A federal advisory panel is calling on the Obama administration to establish a minimum standard for autism insurance coverage.
The Interagency Autism Coordinating Committee, or IACC, voted unanimously on Tuesday to send a letter to U.S. Secretary of Health and Human Services Kathleen Sebelius highlighting the vast differences emerging as states determine what type of treatments insurance providers will be required to cover under the new health care reform law.
At present, the committee indicated that about half of states are expected to include treatment of applied behavioral analysis, or ABA therapy, and other autism-specific behavioral interventions in their “essential health benefits” — 10 categories of treatment that most plans will be required to provide starting next year. Other states may mandate that little to no autism treatments are covered by health insurers, the panel said.
The inconsistency among states is cause for alarm, according to the IACC, a committee made up of government officials and members of the autism community.
“If benchmark plans in all states do not provide robust and consistent coverage of autism-specific behavioral interventions, we are concerned that some families will be forced to migrate to find coverage while others will not have access to treatments that can mitigate lifelong disability,” the committee wrote in a draft letter to Sebelius that is expected to be finalized and sent in the coming days. “A federal minimum standard of autism coverage should be set.”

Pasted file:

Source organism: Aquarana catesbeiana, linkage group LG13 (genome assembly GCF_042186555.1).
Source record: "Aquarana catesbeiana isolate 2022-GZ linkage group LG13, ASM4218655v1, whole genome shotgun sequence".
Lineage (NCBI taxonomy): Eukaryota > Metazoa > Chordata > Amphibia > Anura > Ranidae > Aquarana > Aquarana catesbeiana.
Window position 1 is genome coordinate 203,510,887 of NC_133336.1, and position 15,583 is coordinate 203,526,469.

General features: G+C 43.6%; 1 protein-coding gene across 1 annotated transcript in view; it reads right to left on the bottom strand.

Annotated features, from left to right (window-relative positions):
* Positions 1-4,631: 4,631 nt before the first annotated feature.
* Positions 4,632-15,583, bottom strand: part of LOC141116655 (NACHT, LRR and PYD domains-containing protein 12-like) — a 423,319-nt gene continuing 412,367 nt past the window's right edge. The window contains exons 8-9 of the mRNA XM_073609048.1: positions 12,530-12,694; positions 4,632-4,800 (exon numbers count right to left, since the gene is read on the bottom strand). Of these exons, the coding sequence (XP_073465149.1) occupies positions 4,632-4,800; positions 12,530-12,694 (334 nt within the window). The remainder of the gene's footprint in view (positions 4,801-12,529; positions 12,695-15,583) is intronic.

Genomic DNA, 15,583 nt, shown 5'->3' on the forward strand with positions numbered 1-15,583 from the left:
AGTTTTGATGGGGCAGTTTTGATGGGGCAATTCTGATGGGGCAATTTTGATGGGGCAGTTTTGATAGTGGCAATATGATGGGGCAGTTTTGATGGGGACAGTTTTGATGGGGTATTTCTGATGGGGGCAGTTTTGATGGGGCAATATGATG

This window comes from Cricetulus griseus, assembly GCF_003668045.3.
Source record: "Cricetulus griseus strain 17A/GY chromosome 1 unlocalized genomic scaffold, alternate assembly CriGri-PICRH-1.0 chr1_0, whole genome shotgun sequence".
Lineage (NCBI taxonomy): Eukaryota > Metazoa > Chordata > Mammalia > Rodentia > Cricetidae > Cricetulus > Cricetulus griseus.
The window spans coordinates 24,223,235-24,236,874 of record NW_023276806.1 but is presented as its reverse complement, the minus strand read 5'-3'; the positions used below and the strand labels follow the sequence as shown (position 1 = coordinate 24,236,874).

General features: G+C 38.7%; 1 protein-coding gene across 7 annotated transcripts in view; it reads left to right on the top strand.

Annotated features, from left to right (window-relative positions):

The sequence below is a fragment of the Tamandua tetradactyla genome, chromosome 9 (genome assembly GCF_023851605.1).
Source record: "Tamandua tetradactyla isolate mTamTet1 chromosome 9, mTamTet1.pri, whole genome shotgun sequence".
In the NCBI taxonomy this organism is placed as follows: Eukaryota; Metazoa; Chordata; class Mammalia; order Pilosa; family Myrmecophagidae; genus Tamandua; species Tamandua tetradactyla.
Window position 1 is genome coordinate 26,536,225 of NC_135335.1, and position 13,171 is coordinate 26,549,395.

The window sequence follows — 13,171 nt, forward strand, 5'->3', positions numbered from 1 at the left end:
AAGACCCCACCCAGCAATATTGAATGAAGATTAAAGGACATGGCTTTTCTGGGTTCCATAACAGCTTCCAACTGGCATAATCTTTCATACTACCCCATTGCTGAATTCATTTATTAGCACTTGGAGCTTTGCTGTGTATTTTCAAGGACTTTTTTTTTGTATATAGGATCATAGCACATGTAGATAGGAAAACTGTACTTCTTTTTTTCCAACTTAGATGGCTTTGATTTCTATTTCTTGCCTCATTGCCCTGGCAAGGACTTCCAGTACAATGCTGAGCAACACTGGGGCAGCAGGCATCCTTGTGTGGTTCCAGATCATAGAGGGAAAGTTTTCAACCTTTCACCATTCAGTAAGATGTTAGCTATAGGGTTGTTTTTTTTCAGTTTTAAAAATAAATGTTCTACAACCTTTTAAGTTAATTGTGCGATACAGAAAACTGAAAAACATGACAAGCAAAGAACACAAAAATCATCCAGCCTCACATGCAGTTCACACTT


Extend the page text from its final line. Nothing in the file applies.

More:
The letter from the IACC comes just weeks after the Obama administration declined to include any mention of ABA or autism behavioral therapy in final rules regulating the essential benefits portion of the health care act.
Advocates had hoped that such therapy would be included under the law’s mandate to cover “mental health and substance use disorder services, including behavioral health treatment.”